One meaning of Raja yoga is as a modern retronym introduced by Swami Vivekananda, when he equated raja yoga with the Yoga Sutras of Patanjali. After its circulation in the first half of 1st millennium CE, many Indian scholars reviewed it, then published their Bhya (notes and commentary) on it, which together form a canon of texts called the P?tañjalayogastra ("The Treatise on Yoga of Patañjali").
According to Axel Michaels, the Yoga Sutras are built upon fragments of texts and traditions from ancient India. According to Feuerstein, the Yoga Sutras are a condensation of two different traditions, namely "eight limb yoga" (ashtanga yoga) and action yoga (kriya yoga). The kriya yoga part is contained in chapter 1, chapter 2 verse 1-27, chapter 3 except verse 54, and chapter 4. The "eight limb yoga" is described in chapter 2 verse 28-55, and chapter 3 verse 3 and 54.
There are numerous parallels in the concepts in ancient Samkhya, Yoga and Abhidharma schools of thought, particularly from 2nd century BCE to 1st century AD, notes Larson. Patanjali's Yoga Sutras may be a synthesis of these three traditions. From Samkhya school of Hinduism, Yoga Sutras adopt the "reflective discernment" (adhyavasaya) of prakrti and purusa (dualism), its metaphysical rationalism, as well its three epistemic methods to gaining reliable knowledge. From Abhidharma Buddhism's idea of nirodhasamadhi, suggests Larson, Yoga Sutras adopt the pursuit of altered state of awareness, but unlike Buddhism which believes that there is neither self nor soul, Yoga is physicalist and realist like Samkhya in believing that each individual has a self and soul. The third concept Yoga Sutras synthesize into its philosophy is the ancient ascetic traditions of isolation, meditation and introspection, as well as the yoga ideas from the 1st millennium BCE Indian texts such as Katha Upanishad, Shvetashvatara Upanishad and Maitri Upanishad.
In early 11th century, the Persian scholar Al Biruni visited India, lived with Hindus for 16 years, and with their help translated several significant Sanskrit works into Arabic and Persian languages. One of these was Patanjali's Yogasutras. Along with generally accurate translations, Al Biruni's text has significant differences than Yogasutra manuscripts discovered in India, during the 19th century. Al Biruni's record has helped modern scholars establish that Patanjali's Yogasutras manuscript existed in India in many versions, each with multiple commentaries by Hindu scholars. Some of these versions and commentaries have been lost or yet to be found. Al Biruni's translation preserved many of the core themes of Yoga philosophy of Hinduism, but certain sutras and analytical commentaries were restated making it more consistent with Islamic monotheistic theology. Al Biruni's version of Yoga Sutras reached Persia and Arabian peninsula by about 1050 AD.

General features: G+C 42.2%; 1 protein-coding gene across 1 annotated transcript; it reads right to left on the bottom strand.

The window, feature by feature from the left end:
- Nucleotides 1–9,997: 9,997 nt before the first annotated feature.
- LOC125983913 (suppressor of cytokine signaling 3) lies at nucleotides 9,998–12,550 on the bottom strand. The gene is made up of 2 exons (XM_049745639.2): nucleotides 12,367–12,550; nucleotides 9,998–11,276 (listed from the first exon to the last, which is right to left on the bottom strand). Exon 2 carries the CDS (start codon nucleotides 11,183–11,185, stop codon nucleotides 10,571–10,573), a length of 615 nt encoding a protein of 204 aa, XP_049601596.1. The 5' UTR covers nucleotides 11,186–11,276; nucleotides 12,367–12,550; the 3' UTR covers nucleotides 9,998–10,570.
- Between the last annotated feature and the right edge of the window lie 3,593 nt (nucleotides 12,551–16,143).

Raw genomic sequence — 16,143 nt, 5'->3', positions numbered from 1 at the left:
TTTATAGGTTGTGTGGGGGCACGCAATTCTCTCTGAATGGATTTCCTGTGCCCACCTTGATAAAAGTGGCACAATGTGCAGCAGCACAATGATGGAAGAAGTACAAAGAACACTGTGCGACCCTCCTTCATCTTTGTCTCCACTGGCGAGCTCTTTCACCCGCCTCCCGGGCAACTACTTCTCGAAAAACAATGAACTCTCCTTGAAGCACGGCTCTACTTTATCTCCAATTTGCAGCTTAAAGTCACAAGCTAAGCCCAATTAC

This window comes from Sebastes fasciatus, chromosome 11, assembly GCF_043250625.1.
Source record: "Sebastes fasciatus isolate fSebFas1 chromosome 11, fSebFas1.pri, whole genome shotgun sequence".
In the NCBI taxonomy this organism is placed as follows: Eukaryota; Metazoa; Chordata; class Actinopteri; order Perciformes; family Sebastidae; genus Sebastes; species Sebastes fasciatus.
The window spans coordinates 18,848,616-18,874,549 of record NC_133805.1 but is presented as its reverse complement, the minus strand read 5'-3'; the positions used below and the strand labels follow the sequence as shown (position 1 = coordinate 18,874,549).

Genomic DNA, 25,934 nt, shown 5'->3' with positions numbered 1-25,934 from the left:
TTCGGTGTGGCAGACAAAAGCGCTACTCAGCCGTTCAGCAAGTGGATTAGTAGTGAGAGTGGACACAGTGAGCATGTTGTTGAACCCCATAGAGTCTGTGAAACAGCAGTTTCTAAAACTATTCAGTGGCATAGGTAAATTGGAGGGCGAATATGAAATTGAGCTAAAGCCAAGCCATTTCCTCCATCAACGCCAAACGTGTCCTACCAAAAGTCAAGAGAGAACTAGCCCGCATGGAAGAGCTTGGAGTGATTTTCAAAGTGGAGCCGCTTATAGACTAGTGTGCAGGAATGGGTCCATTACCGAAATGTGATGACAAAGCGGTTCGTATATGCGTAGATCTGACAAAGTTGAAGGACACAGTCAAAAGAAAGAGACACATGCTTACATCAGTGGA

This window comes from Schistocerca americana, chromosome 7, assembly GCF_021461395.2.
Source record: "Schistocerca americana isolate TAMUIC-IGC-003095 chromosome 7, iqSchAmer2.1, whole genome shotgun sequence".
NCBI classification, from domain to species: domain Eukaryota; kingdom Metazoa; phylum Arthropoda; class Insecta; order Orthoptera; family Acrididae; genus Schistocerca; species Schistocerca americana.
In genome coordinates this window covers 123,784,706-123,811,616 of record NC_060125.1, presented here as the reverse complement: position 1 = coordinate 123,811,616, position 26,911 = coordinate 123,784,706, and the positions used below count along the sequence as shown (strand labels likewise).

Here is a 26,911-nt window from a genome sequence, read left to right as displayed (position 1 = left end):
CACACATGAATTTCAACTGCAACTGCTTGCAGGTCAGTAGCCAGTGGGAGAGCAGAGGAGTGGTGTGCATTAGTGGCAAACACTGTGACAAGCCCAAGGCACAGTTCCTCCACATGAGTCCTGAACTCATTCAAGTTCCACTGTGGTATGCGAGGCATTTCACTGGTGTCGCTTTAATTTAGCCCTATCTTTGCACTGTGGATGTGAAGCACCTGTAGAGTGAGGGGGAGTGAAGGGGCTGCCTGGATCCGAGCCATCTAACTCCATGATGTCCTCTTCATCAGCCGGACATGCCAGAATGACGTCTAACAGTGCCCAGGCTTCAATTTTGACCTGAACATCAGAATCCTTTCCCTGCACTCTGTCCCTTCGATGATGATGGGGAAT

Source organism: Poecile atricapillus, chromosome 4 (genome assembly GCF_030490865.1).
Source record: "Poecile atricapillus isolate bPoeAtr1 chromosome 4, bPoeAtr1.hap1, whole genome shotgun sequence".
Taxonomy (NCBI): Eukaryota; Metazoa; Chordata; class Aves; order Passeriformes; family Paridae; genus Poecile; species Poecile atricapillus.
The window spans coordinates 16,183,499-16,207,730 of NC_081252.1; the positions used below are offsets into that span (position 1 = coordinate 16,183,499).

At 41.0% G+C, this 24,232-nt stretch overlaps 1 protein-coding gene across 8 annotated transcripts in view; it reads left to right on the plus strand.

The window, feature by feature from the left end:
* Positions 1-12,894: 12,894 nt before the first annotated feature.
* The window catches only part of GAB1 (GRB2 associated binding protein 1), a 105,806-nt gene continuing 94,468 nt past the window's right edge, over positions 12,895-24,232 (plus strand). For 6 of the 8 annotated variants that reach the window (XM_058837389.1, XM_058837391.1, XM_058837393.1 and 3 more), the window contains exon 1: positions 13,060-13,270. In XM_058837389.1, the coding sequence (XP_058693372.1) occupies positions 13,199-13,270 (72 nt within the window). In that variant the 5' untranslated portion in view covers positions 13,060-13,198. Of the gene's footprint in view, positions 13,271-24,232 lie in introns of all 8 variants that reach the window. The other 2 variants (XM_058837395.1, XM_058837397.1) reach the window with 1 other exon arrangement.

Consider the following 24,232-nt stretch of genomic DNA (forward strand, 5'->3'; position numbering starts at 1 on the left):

In Indian historical timeline, marking with the arrival of Islam in India in twelfth century, further development and literature on Yoga philosophy of Hinduism went into decline. By the sixteenth century, Patanjali's Yoga philosophy was nearly extinct. Yoga was preserved by sadhus (ascetics, sannyasis) of India. Some of the Hindu yoga elements were adopted by Sufi sect of Muslims in India. The Sufi Muslims at times adopted and protected the Yoga tradition of Hindus during the Islamic rule of India, and at other times helped the persecution and violence against those Hindus. The Mughal Emperor Akbar, known for his syncretic tolerance, was attracted to and patronized Yoga philosophy of Hinduism.